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Which ioc frameworks for .net can use concrete type attribute to choose it's lifetime? Here is a simple example

public interface IService
{}

[Singleton]
public class ServiceImplA : IService
{}

[Transient]
public class ServiceImplB : IService
{}

class Program
{
    static void Main(string[] args)
    {
        //now some pseudocode
        //here choosing ServiceImplA is based on some config file
        container.Register<IService, ServiceImplA>();

        //here i want GetInstance to return the same instance in each call.
        //instanceA should be equal to instanceA2
        var instanceA = container.GetInstance<IService>();
        var instanceA2 = container.GetInstance<IService>();

        //but if do the same for ServiceImplB, 
        //i would like to get a new instance after each GetInstance call
    }
}

closed as off-topic by Jules, user22815, user40980, GlenH7, durron597 Nov 3 '15 at 23:28

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  • Why do you need to use attributes? Why not specify the lifetime manager when you do the registrations? – Yacoub Massad Nov 2 '15 at 12:20
  • Each service implementation is a separate library. Main program is a client with respect to service. I don't want clients to know service implementation details (if it is a singleton or not). – shda Nov 2 '15 at 12:26
  • Why is lifecycle an implementation detail? – Ben Aaronson Nov 2 '15 at 15:02
  • Singleton or not is an implementation detail. And "good" version of singleton can be implemented with ioc cantainer and singleton lifetime. – shda Nov 2 '15 at 15:19
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I think that lifetime management should be part of the application itself and not the class libraries. It is up to the application to decide about it in the Composition Root.

Having said that, here is a solution that you can use with the Unity container:

Create some custom attributes for the different lifetime styles that you want to have like this:

[AttributeUsage(AttributeTargets.Class)]
public class SingletonAttribute : Attribute
{

}

[AttributeUsage(AttributeTargets.Class)]
public class TransientAttribute : Attribute
{

}

You can have these attributes in some common library and reference it from your service class libraries.

Then, apply these attributes to your service classes in your class libraries like in your question:

[Singleton]
public class ServiceImplA : IService
{}

[Transient]
public class ServiceImplB : IService
{}

Now, define a helper method that can get the lifetime manager based on reflection like this:

public static LifetimeManager GetLifeTimeManager<T>()
{
    Type type = typeof (T);

    if(type.GetCustomAttribute(typeof(TransientAttribute)) != null)
        return new TransientLifetimeManager();

    if (type.GetCustomAttribute(typeof(SingletonAttribute)) != null)
        return new ContainerControlledLifetimeManager();

    //Add more cases here

    return new TransientLifetimeManager(); //Default is transient
}

And use it like this:

container.RegisterType<IService, ServiceImplA>(GetLifeTimeManager<ServiceImplA>());

By the way, this solution is DI container independent. I mean that the attributes themselves are not specific to any container. It is the GetLifeTimeManager helper method that is specific to the Unity container. But you can use other DI containers and define similar helper methods for them.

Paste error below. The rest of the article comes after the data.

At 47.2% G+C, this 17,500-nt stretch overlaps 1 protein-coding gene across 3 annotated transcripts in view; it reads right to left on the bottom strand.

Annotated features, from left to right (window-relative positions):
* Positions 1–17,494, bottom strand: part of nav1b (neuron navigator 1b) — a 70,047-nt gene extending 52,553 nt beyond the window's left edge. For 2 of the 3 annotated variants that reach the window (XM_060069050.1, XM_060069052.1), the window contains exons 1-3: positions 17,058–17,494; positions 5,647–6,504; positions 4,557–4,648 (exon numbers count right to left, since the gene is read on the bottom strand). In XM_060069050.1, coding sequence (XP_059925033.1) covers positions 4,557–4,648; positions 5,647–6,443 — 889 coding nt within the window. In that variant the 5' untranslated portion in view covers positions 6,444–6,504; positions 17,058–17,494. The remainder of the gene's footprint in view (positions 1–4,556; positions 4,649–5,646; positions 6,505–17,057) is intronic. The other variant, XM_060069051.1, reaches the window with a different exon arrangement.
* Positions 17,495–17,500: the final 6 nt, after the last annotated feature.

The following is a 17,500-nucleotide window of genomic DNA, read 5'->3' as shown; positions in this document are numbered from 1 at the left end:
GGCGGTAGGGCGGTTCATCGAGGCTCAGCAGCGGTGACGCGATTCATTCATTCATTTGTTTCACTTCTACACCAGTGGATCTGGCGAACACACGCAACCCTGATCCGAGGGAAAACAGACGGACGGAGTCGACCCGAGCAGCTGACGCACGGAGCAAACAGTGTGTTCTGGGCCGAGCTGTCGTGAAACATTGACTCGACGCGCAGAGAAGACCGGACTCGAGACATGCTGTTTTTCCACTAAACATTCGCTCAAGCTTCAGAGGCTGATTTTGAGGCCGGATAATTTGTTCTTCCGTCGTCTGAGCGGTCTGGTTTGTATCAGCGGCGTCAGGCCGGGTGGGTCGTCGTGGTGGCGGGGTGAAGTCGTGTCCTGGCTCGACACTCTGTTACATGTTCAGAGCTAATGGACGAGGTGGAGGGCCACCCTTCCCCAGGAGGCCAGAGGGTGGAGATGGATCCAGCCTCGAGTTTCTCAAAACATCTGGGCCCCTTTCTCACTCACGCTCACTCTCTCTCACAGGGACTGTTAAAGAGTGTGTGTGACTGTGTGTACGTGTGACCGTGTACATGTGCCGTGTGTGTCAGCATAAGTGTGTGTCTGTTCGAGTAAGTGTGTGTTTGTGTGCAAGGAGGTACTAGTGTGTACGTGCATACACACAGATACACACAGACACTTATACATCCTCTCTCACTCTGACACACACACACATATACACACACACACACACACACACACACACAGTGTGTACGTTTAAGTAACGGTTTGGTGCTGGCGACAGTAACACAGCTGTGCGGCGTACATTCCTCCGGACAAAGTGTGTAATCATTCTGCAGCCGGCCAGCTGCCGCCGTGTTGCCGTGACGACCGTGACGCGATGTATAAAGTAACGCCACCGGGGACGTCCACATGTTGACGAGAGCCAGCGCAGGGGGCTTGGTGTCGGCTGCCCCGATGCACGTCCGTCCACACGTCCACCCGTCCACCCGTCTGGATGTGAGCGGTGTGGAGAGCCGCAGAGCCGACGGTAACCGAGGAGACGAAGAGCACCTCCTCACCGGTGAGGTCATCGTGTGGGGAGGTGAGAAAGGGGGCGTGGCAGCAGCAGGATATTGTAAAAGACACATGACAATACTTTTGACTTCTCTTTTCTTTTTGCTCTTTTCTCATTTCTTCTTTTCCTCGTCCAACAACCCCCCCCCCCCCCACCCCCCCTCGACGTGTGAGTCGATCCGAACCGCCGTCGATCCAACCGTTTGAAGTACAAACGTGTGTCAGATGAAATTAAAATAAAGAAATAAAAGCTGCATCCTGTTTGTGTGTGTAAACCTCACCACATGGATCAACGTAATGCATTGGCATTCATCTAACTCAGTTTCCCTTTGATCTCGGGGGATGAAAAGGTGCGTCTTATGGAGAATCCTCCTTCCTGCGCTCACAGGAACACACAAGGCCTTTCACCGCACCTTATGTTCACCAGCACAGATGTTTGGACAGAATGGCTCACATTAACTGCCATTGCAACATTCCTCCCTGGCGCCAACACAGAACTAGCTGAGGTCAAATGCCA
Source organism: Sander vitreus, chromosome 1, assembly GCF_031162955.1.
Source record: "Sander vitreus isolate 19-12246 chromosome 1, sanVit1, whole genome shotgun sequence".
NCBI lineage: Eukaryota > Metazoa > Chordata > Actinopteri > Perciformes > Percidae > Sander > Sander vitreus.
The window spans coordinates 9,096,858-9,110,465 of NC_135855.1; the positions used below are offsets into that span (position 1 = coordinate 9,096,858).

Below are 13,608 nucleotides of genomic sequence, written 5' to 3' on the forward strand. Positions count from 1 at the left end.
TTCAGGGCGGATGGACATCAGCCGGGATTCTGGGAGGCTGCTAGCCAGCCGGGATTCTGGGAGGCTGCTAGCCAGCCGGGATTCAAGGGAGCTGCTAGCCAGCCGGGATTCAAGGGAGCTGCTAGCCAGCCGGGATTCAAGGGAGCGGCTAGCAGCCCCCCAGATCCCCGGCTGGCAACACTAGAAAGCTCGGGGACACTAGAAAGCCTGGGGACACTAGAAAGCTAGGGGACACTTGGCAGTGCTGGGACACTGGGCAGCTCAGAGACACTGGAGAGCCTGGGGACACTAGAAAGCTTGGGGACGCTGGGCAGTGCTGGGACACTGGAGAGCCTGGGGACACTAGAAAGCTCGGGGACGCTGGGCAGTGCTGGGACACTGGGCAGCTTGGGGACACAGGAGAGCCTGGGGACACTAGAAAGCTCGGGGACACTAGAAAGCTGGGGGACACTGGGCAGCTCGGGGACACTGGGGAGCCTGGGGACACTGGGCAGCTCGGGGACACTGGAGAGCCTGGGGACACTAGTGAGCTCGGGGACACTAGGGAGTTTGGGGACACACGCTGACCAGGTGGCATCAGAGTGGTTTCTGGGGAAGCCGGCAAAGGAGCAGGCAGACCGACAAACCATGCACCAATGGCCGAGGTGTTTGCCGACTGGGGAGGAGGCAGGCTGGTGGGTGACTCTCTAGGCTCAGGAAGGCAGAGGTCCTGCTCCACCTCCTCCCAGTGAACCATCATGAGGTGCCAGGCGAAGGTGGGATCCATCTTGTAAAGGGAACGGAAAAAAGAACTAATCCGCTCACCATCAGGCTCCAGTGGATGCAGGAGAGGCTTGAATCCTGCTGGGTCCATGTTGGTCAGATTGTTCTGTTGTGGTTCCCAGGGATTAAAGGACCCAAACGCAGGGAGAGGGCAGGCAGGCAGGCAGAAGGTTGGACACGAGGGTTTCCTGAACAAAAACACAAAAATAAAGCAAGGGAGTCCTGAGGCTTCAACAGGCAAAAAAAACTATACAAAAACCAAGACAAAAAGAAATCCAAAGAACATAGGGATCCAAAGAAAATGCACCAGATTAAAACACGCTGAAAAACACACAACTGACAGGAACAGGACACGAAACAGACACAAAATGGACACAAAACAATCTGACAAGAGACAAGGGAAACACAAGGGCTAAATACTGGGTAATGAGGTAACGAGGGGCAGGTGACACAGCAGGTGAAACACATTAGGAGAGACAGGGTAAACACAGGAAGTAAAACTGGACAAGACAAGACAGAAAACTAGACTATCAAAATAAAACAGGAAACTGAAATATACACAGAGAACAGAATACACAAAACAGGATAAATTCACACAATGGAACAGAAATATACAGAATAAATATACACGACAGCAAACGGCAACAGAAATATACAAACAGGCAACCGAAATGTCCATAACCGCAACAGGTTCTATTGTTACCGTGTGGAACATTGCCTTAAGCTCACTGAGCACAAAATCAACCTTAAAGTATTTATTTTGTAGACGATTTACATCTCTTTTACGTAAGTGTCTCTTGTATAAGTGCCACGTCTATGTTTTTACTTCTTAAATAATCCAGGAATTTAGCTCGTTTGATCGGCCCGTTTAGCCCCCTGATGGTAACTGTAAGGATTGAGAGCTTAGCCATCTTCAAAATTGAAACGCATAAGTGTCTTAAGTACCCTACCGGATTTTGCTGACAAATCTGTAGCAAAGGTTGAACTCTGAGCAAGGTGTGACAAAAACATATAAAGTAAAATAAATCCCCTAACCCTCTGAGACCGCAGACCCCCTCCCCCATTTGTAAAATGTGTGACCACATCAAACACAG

You can also create extension methods to hide the invocation of the helper method like this:

public static IUnityContainer RegisterTypeWithLifeTime<TFrom, TTo>(this IUnityContainer container) where TTo : TFrom
{
    return container.RegisterType<TFrom, TTo>(GetLifeTimeManager<TTo>());
}

And use it like this:

container.RegisterTypeWithLifeTime<IService, ServiceImplA>();
0

I'd like to post here a piece of documentation from Simple Injector, because it's example perfectly answers my question. Here is a link.

using System;
using System.Reflection;
using SimpleInjector.Advanced;

// Attribute for use by the application
public enum CreationPolicy { Transient, Scoped, Singleton }

[AttributeUsage(AttributeTargets.Class | AttributeTargets.Interface,
    Inherited = false, AllowMultiple = false)]
public sealed class CreationPolicyAttribute : Attribute {
    public CreationPolicyAttribute(CreationPolicy policy) {
        this.Policy = policy;
    }

    public CreationPolicy Policy { get; private set; }
}

// Custom lifestyle selection behavior
public class AttributeBasedLifestyleSelectionBehavior : ILifestyleSelectionBehavior {
    private const CreationPolicy DefaultPolicy = CreationPolicy.Transient;

    public Lifestyle SelectLifestyle(Type serviceType, Type implementationType) {
        var attribute = implementationType.GetCustomAttribute<CreationPolicyAttribute>()
            ?? serviceType.GetCustomAttribute<CreationPolicyAttribute>();

        switch (attribute != null ? attribute.Policy : DefaultPolicy) {
            case CreationPolicy.Singleton: return Lifestyle.Singleton;
            case CreationPolicy.Scoped: return Lifestyle.Scoped;
            default: return Lifestyle.Transient;
        }
    }
}

// Usage
var container = new Container();
container.Options.DefaultScopedLifestyle = new WebRequestLifestyle();

container.Options.LifestyleSelectionBehavior =
    new AttributeBasedLifestyleSelectionBehavior();

container.Register<IUserContext, AspNetUserContext>();

// Usage in application
[CreationPolicy(CreationPolicy.Scoped)]
public class AspNetUserContext : IUserContext {
    // etc
}

Anyway i accept Yacoub's answer, because it shows more general approach and gives some comments about design.

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